The exterior of a Jewish-owned business damaged by Austrian Nazi terror bombing before the annexation of Austria. Vienna, Austria, between 1933 and 1938.
Dokumentationsarchiv des Oesterreichischen Widerstandes
The capital of a large multi-national empire under the German-speaking Habsburg dynasty for five centuries, Vienna after 1918 became the capital of the small Republic of Austria. With a population of 1.9 million, Vienna housed 28 percent of the country's entire population in 1934. In 1938, some 170,000 Jews lived in the city, as well as approximately 80,000 persons of mixed Jewish-Christian background. Including converts from Judaism, the Viennese Jewish population may have been as high as 200,000, more than 10 percent of the city's inhabitants.
Vienna was an important center of Jewish culture and education. The city was also a center of Zionist thought and Theodor Herzl, the father of Zionism, had studied at the University of Vienna. Many Viennese Jews were well-integrated into urban society and culture. Jews made up significant percentages of the city's doctors and lawyers, businessmen and bankers, artists and journalists.
In March 1938, Nazi Germany incorporated the Austrian Republic in what became known as the "Anschluss." Once in power, the Nazis quickly applied German anti-Jewish legislation to Vienna and the Austrian hinterland. The intent of this legislation was to exclude Jews from the economic, cultural, and social life of the former Austria. Officials closed Jewish community offices and sent the board members to the Dachau concentration camp. By the summer of 1939, hundreds of Jewish-owned factories and thousands of businesses had been closed or confiscated by the government.
EMIGRATION FROM VIENNA
After the Anschluss, Vienna became the focal point of Jewish emigration from Austria. Those seeking exit visas and other documentation necessary for emigration were required to stand in long lines, night and day, in front of municipal, police, and passport offices. Would-be emigrants were forced to pay an exit fee and to register all of their immovable and most of their movable property, which was confiscated concurrent with their departure from the country.
In 1938, SS Captain Adolf Eichmann (later the Reich's most zealous deportation "expert"), working closely with the Inspector of Security Police and SD in Vienna, Brigadier General Walter Stahlecker (later commander of a mobile killing unit, Einsatzgruppe A), established a Central Office for Jewish Emigration in Vienna. By May 17, 1939, nearly half of Austria's entire Jewish population had emigrated, leaving only approximately 121,000 Jews in Austria (all but 8,000 in Vienna). Though the pace of emigration slowed to a trickle with the increasing threat of war and its outbreak in September 1939, another 28,000 Jews were able to leave Austria between May 1939 and the middle of 1942.
KRISTALLNACHT IN VIENNA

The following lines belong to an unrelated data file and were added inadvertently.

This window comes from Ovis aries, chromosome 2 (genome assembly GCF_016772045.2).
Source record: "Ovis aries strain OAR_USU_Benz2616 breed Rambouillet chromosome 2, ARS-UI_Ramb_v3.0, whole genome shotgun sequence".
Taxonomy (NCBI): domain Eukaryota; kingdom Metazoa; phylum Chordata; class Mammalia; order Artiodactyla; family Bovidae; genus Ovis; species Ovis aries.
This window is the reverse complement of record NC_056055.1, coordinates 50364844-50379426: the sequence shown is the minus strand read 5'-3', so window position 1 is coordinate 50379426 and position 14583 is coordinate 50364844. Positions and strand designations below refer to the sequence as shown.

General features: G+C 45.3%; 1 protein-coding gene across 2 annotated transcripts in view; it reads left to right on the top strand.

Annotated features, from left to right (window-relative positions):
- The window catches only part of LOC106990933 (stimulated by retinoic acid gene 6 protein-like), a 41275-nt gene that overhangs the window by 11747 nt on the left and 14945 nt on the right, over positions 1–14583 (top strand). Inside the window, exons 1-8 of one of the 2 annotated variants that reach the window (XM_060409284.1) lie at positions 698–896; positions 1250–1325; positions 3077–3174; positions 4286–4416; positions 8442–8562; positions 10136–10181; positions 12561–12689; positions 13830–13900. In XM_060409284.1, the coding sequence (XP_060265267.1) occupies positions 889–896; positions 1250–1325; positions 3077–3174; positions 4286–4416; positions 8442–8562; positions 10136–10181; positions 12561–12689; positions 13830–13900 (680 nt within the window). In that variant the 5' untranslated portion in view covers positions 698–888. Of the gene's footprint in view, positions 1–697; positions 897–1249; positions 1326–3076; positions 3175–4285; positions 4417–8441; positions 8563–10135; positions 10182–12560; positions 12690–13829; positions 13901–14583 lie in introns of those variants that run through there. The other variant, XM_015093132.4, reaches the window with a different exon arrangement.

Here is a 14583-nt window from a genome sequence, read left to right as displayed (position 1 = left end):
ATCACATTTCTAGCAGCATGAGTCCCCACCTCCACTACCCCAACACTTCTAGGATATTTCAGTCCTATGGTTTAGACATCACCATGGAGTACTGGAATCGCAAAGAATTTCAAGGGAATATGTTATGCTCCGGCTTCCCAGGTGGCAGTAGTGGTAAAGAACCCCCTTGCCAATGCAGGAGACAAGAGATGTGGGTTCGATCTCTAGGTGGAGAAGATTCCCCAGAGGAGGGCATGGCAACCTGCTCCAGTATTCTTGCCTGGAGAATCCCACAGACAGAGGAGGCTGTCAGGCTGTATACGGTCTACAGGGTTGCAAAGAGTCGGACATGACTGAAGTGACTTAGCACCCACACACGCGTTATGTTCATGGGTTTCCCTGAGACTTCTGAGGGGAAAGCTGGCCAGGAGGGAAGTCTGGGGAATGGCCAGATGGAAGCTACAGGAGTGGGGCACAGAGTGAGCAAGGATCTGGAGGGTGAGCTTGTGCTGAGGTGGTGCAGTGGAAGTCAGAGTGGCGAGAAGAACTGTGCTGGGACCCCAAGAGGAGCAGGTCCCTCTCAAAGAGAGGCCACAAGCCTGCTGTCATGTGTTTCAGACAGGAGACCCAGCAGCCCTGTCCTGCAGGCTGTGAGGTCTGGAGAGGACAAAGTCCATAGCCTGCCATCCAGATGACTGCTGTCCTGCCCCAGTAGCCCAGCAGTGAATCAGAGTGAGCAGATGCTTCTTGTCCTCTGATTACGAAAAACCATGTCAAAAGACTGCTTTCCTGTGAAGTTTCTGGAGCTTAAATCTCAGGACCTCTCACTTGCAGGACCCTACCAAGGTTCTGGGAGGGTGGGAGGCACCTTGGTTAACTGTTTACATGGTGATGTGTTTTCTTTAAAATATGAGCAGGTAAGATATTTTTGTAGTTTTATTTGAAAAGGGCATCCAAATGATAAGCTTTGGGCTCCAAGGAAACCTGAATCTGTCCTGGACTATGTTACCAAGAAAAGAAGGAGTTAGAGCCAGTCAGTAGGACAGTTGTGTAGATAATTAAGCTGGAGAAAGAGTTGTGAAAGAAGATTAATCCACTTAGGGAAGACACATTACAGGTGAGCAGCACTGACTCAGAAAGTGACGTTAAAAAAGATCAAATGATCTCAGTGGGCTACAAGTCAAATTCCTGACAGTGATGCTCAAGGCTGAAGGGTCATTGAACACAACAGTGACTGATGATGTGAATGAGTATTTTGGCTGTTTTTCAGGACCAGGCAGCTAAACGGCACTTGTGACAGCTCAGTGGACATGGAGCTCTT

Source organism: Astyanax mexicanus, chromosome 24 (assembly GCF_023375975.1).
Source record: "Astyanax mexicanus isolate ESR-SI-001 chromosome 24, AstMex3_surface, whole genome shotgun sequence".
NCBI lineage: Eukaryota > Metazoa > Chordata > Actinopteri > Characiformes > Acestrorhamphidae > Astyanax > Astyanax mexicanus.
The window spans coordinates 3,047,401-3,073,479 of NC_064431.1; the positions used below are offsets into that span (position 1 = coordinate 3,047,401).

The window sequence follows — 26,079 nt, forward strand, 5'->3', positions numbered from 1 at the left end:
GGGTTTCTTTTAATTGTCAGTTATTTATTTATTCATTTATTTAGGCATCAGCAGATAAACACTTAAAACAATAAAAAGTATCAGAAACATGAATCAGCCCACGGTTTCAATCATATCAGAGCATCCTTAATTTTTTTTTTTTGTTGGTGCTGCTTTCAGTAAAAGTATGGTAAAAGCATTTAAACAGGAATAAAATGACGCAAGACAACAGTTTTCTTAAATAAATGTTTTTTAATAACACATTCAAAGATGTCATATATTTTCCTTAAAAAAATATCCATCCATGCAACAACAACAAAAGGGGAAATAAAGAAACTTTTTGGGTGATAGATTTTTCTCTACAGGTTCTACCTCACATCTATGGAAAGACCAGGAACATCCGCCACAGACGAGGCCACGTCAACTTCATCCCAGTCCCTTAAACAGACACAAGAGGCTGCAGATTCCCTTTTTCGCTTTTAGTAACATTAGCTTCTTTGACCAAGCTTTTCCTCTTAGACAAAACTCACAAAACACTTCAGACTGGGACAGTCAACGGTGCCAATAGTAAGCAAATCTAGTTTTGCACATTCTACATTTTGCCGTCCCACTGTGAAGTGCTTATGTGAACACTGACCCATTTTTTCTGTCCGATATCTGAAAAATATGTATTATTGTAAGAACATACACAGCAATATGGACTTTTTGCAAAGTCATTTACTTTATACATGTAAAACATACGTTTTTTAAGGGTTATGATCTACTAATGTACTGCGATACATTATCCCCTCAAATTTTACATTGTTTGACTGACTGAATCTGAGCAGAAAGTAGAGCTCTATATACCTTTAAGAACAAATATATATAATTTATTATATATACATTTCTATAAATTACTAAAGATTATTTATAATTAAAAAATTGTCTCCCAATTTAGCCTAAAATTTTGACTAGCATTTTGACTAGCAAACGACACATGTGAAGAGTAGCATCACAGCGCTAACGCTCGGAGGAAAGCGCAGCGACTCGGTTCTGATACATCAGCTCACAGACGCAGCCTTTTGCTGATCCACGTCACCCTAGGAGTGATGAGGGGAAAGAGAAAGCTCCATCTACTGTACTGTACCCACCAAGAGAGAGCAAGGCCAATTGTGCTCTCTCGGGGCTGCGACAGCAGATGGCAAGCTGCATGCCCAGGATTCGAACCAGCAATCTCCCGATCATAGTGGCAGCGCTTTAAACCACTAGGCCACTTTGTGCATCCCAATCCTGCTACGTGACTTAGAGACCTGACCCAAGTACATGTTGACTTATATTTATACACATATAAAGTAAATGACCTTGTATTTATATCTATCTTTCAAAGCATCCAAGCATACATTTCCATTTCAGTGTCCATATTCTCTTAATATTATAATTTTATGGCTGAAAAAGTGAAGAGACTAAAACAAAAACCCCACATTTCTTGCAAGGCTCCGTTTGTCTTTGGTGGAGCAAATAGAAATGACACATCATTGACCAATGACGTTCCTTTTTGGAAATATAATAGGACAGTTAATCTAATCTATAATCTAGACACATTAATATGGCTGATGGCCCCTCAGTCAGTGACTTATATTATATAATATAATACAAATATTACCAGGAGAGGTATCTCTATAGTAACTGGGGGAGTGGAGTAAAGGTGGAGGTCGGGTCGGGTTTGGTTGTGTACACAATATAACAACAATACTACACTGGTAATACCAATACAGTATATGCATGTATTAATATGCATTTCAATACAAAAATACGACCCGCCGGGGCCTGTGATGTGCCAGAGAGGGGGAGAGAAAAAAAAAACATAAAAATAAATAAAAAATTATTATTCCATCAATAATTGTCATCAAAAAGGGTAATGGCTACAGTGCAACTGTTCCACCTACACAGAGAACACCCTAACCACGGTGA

The pogrom of November 1938, popularly known as Kristallnacht (or "Night of Broken Glass"), was particularly brutal in Vienna. Members of the Nazi party and its various paramilitary organizations (including the SA and the SS) were joined by civilians, emboldened by the lack of police interventions, to form "spontaneous" mobs that torched most of the city's synagogues and small prayerhouses. Many of these burned to shells as the public and fire department personnel looked on, intervening only when the blaze threatened neighboring buildings. Jewish businesses were also vandalized and ransacked.
German police officials arrested some 6,000 Austrian Jews and deported them to the Dachau concentration camp. A small number of those arrested were sent to Buchenwald concentration camp. Only those who promised to emigrate immediately, leaving their property behind, were released. Twenty-seven Austrian Jews were murdered in the course of the pogrom.
DEPORTATIONS FROM VIENNA
During the war, German policy regarding the Jewish population shifted from one of expropriation and Jewish emigration to forced deportation. Systematic mass deportations of the Viennese Jewish population began in the autumn of 1939 when, on Eichmann's orders, SS and police officials deported some 1,500 Jews from Vienna to a detention camp in Nisko, Poland. In late winter 1941, the Germans deported approximately 4,500 additional Viennese Jews to occupied Poland (primarily to Izbica and other ghettos in the Lublin region), where most were later murdered. In the autumn of 1941 and the spring of 1942, the Germans deported thousands more Jews from Vienna to cities in the occupied Soviet Union (Riga, Kovno, Vilna, and Minsk). Locally stationed SS and police officials then murdered these Jews, mostly in mass shootings. Thousands of Viennese Jews were also deported to the Lodz and Theresienstadt ghettos.
By October 1942 only about 8,000 Jews remained on Austrian soil. German officials deported approximately 1,900 of these Jews in 1943 and 1944. Some Jews remained in hiding. Many of the others still in Vienna were persons married to non-Jews. All in all, SS and police deported some 47,555 Austrian Jews to the east. The vast majority of these Jews, along with approximately 18,000 refugees to Austria, were murdered during the Holocaust.
FORCED LABOR IN VIENNA
In 1944, German SS and police officials, assisted by Hungarian gendarmes, deported tens of thousands of Hungarian Jews to Austria to perform forced labor. Thousands of Hungarian Jews were incarcerated in Vienna's Strasshof labor camp, where they were deployed building fortifications. Several of the forced-labor camps in Vienna were under the administration of the Mauthausen concentration camp.
Soviet forces liberated Vienna on April 4, 1945. Under joint Allied occupation, Vienna, like Berlin, was divided into four zones. The joint four-power arrangement formally ended in May 1955.